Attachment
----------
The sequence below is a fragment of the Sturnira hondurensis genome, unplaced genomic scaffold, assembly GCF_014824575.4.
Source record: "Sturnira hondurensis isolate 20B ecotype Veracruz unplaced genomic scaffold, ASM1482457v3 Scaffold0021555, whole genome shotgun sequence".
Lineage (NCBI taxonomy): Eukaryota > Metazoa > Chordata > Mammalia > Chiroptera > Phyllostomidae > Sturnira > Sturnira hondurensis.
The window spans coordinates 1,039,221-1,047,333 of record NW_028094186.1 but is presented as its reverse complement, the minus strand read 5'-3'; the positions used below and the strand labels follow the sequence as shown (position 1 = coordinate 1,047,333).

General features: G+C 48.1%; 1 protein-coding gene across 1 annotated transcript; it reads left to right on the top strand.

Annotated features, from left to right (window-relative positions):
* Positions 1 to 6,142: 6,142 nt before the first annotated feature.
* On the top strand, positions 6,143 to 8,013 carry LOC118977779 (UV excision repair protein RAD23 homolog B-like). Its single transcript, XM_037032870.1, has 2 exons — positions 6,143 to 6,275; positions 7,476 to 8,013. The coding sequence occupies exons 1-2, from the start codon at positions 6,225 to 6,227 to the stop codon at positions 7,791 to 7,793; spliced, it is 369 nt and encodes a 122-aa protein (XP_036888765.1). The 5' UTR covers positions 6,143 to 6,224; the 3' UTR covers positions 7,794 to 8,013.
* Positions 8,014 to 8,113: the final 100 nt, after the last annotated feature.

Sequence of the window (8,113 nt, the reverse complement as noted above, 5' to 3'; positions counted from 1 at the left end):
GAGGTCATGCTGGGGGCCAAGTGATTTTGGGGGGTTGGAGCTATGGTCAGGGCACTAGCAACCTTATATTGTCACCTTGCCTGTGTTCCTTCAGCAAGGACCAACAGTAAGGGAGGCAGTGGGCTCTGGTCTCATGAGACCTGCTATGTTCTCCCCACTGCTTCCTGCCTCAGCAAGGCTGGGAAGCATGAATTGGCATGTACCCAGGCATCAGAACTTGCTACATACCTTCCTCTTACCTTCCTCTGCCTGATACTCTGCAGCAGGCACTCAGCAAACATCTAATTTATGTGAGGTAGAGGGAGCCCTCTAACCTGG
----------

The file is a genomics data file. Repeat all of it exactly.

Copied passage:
The sequence below is a fragment of the Sturnira hondurensis genome, unplaced genomic scaffold, assembly GCF_014824575.4.
Source record: "Sturnira hondurensis isolate 20B ecotype Veracruz unplaced genomic scaffold, ASM1482457v3 Scaffold0021555, whole genome shotgun sequence".
Lineage (NCBI taxonomy): Eukaryota > Metazoa > Chordata > Mammalia > Chiroptera > Phyllostomidae > Sturnira > Sturnira hondurensis.
The window spans coordinates 1,039,221-1,047,333 of record NW_028094186.1 but is presented as its reverse complement, the minus strand read 5'-3'; the positions used below and the strand labels follow the sequence as shown (position 1 = coordinate 1,047,333).

General features: G+C 48.1%; 1 protein-coding gene across 1 annotated transcript; it reads left to right on the top strand.

Annotated features, from left to right (window-relative positions):
* Positions 1 to 6,142: 6,142 nt before the first annotated feature.
* On the top strand, positions 6,143 to 8,013 carry LOC118977779 (UV excision repair protein RAD23 homolog B-like). Its single transcript, XM_037032870.1, has 2 exons — positions 6,143 to 6,275; positions 7,476 to 8,013. The coding sequence occupies exons 1-2, from the start codon at positions 6,225 to 6,227 to the stop codon at positions 7,791 to 7,793; spliced, it is 369 nt and encodes a 122-aa protein (XP_036888765.1). The 5' UTR covers positions 6,143 to 6,224; the 3' UTR covers positions 7,794 to 8,013.
* Positions 8,014 to 8,113: the final 100 nt, after the last annotated feature.

Sequence of the window (8,113 nt, the reverse complement as noted above, 5' to 3'; positions counted from 1 at the left end):
GAGGTCATGCTGGGGGCCAAGTGATTTTGGGGGGTTGGAGCTATGGTCAGGGCACTAGCAACCTTATATTGTCACCTTGCCTGTGTTCCTTCAGCAAGGACCAACAGTAAGGGAGGCAGTGGGCTCTGGTCTCATGAGACCTGCTATGTTCTCCCCACTGCTTCCTGCCTCAGCAAGGCTGGGAAGCATGAATTGGCATGTACCCAGGCATCAGAACTTGCTACATACCTTCCTCTTACCTTCCTCTGCCTGATACTCTGCAGCAGGCACTCAGCAAACATCTAATTTATGTGAGGTAGAGGGAGCCCTCTAACCTGG